Egyptian President Abdel Fattah al-Sisi said on Tuesday that the world, especially African and Arab states, are in dire need of reaching an agreement that addresses the repercussions of climate change.
Sisi stressed upon Egypt’s commitment to to cooperate with all international parties in tackling climate change, in his speech before the UN Climate Summit in New York.
He said that it is a top priority to confront climate changes as the “Arab region is located in arid environment which is most affected by climate change.”
The Egyptian President urged nation-states, international institutions and the private sector to invest in renewable energy projects in Arab countries.
“We suffer from an energy crisis at a time in which we are targeting high growth rates to achieve sustainable development.”
Sisi added that the new legal framework that will be agreed upon should not be a substitute for the Climate Change Convention, “but it must be complementary to it.”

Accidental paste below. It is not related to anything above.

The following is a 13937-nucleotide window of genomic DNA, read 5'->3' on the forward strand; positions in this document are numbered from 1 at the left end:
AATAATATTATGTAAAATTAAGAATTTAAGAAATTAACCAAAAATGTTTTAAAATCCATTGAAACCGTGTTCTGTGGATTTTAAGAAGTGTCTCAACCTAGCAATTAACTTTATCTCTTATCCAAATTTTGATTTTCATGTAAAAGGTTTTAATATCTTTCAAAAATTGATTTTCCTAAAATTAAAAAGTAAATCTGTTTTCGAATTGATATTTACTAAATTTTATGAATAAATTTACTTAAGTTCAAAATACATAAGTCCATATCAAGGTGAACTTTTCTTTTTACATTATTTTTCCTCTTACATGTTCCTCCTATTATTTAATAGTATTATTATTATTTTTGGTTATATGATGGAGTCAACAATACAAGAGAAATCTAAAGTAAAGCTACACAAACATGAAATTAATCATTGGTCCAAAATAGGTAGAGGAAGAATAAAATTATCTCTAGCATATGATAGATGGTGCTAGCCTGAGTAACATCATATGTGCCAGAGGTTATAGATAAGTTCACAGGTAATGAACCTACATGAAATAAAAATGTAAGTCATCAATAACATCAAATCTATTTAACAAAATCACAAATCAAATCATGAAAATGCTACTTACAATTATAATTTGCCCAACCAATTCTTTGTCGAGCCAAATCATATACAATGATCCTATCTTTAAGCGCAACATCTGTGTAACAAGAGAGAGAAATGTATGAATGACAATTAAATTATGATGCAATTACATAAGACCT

UN Secretary General Ban Ki-moon had invited world leaders to the summit to “galvanise and catalyse climate action,” according to the UN website. U.S. President Barack Obama is expected to attend the summit.
Egypt’s cabinet amended on Wednesday the law governing the New and Renewable Energy Authority (NREA) to allow the authority to form companies to produce and sell electricity.
Addressing the annual two-day economic conference Euromoney, Investment Minister Ashraf Salman said on Tuesday that the government will propose projects to generate four thousand megawatts of renewable energy within two weeks.
The projects include generating electricity from solar energy and wind energy, with seven billion dollars worth of investments.
Since the summer of 2012, Egypt has been facing its worst energy crisis in years, with power outages on the rise. Power cuts have specifically surged since the start of this summer.
Egyptian authorities have often owed the power crisis to a larger fuel crisis, which mainly involves a shortage in natural gas.